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KeePass2 v 2.34 to fix update security problem
73 points by SNvD7vEJ on June 6, 2016 | hide | past | favorite | 41 comments
From the KeePass site: http://keepass.info/help/kb/sec_issues.html#updsig

In order to prevent a man in the middle from making KeePass display incorrect version information (even though this does not imply a successful attack, see above), the version information file is now digitally signed (using RSA-2048 and SHA-512).

KeePass 2.34 and higher only accept such a digitally signed version information file. This solution is more secure than just using HTTPS, because it guarantees version information safety even when the webserver is compromised (the private key for signing the version information is not stored on the webserver).

Downloads page: http://keepass.info/download.html

Edit: The update has NOT yet been released, as of (CET 11:30 2016-06-06)

This is a partial fix, but it's not enough. An attacker performing man-in-the-middle attack can respond with the previous version of "version information file", preventing the update.

Imagine if there's a vulnerability in one version of KeePass2, and the fix is available for it. MiTM attacker sends the previous version so that the app doesn't know that there's an update, and the attacker has more time to use the vulnerability.

HTTPS prevents this. They should do both.

Update checks are usually implemented as soft-fail, i.e. failing to connect to the update server won't result in a notification, unless it's an active update check performed by the user. HTTPS alone wouldn't fix this scenario, you'd have to either do hard-fail (which could become annoying and cause users to turn off the update check) or have some sort of grace period and only nag after a couple of failed attempts or a certain amount of time, which still leaves users vulnerable for a time.

TUF[1] would also prevent this (and a whole host more potential attacks against updating). It's what TBB uses and everyone should use.

[1]: https://theupdateframework.github.io/

> Furthermore, the version information file is now downloaded over HTTPS.

It looks like they are

So, a MITM would be able to prevent automatic update notifications?

It seems not any more?:

"Resolution. In order to prevent a man in the middle from making KeePass display incorrect version information (even though this does not imply a successful attack, see above), the version information file is now digitally signed (using RSA-2048 and SHA-512). KeePass 2.34 and higher only accept such a digitally signed version information file. Furthermore, the version information file is now downloaded over HTTPS."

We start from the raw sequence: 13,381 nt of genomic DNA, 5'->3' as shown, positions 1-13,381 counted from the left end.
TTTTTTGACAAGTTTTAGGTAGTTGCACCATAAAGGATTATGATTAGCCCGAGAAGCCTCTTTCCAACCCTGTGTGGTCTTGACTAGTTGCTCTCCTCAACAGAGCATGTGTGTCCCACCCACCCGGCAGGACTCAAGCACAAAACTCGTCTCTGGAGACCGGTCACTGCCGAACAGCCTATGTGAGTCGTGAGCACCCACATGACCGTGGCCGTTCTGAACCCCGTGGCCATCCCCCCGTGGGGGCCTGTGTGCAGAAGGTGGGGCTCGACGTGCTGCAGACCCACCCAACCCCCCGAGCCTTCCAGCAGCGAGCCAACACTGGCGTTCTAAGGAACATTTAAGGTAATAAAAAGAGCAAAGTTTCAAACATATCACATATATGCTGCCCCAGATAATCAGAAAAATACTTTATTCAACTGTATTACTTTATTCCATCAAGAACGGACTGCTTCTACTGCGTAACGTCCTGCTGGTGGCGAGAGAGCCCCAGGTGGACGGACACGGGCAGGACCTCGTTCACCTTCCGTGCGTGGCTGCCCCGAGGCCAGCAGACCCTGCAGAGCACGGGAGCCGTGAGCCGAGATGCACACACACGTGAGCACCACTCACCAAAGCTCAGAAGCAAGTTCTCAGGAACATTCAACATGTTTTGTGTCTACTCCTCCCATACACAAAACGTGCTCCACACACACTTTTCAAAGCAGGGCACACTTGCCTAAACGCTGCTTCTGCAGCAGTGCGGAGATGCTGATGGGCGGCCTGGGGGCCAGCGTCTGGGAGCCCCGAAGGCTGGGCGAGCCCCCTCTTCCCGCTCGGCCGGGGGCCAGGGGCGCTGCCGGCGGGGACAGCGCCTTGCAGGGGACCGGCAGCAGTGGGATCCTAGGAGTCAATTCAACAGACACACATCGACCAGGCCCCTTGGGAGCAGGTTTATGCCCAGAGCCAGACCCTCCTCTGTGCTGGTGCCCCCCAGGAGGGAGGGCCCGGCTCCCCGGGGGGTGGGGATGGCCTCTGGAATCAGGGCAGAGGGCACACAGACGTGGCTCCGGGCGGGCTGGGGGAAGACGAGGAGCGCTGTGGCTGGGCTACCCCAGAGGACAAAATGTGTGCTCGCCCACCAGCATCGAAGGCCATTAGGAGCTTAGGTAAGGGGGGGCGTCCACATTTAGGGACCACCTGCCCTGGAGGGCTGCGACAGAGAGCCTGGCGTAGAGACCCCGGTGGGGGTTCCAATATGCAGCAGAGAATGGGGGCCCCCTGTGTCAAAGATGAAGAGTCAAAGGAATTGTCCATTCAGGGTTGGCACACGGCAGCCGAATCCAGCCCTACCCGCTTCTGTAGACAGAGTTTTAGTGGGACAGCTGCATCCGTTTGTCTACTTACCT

The question was if MITM would be able to prevent automatic update notifications. Their solution doesn't solve this: it prevents attackers from changing version information, but doesn't prevent them from replaying previous version information.

How would that work? ("replaying")


> Downloads page: http://keepass.info/download.html

I still see a glaring MitM vulnerability…

Until the author actually switches to HTTPS, network operators can simply hijack the original downloads page in the first place. This update is barely a mitigation.

If he wants more ad revenue, his only option is to find another ad network. Eventually someone else is going to start hosting a popular fork on a different HTTPS site if he keeps stubbornly ignoring this issue.

If it's cryptographically signed and you found the public key from a more reputable place, you are ok. This is how apt repositories work - they use HTTP, but since everything is signed, mitm attacks can't do much other than see which packages you install.

Almost nobody is going to search for external sources to verify the content on keepass.info

> mitm attacks can't do much other than see which packages you install

On the contrary, if you MitM the entire downloads page you can simply offer up a hacked/backdoored version of the software. There is no signature check if you remove the signature check in the version that you distribute.

That's the fundamental trust-bootstrapping problem. You need an independent way to establish trust in the first interaction. In SSL, it's the (very flawed) CA model (never mind that nothing about SSL protects you if the website content is compromised). In this case, you can verify the download file signatures on keybase.io which is probably significantly safer than the CA model is.

Sure, in this day and age, it's slightly disconcerting to see a security-related website that isn't SSL, but on the other hand, the tendency to blindly trust the green padlock is probably even more dangerous.

http://keepass.info/integrity_sig.html https://keybase.io/reichl

Uh, sure.

But TBH, if I am going to go through the trouble of MITM'ing the site, then I am going to rewrite the site to:

* include my awesome fingerprint

* link to my awesome key

* link to my l33t entry on keybase

Side note - the CA model has issues, but in what world is pointing users to a VC funded startup that has only been around for two years "safer" than the flawed, but well understood security model of the CA system?